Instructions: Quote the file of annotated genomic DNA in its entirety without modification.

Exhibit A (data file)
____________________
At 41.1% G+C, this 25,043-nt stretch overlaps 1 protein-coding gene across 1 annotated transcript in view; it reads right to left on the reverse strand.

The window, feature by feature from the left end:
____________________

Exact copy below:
At 41.1% G+C, this 25,043-nt stretch overlaps 1 protein-coding gene across 1 annotated transcript in view; it reads right to left on the reverse strand.

The window, feature by feature from the left end: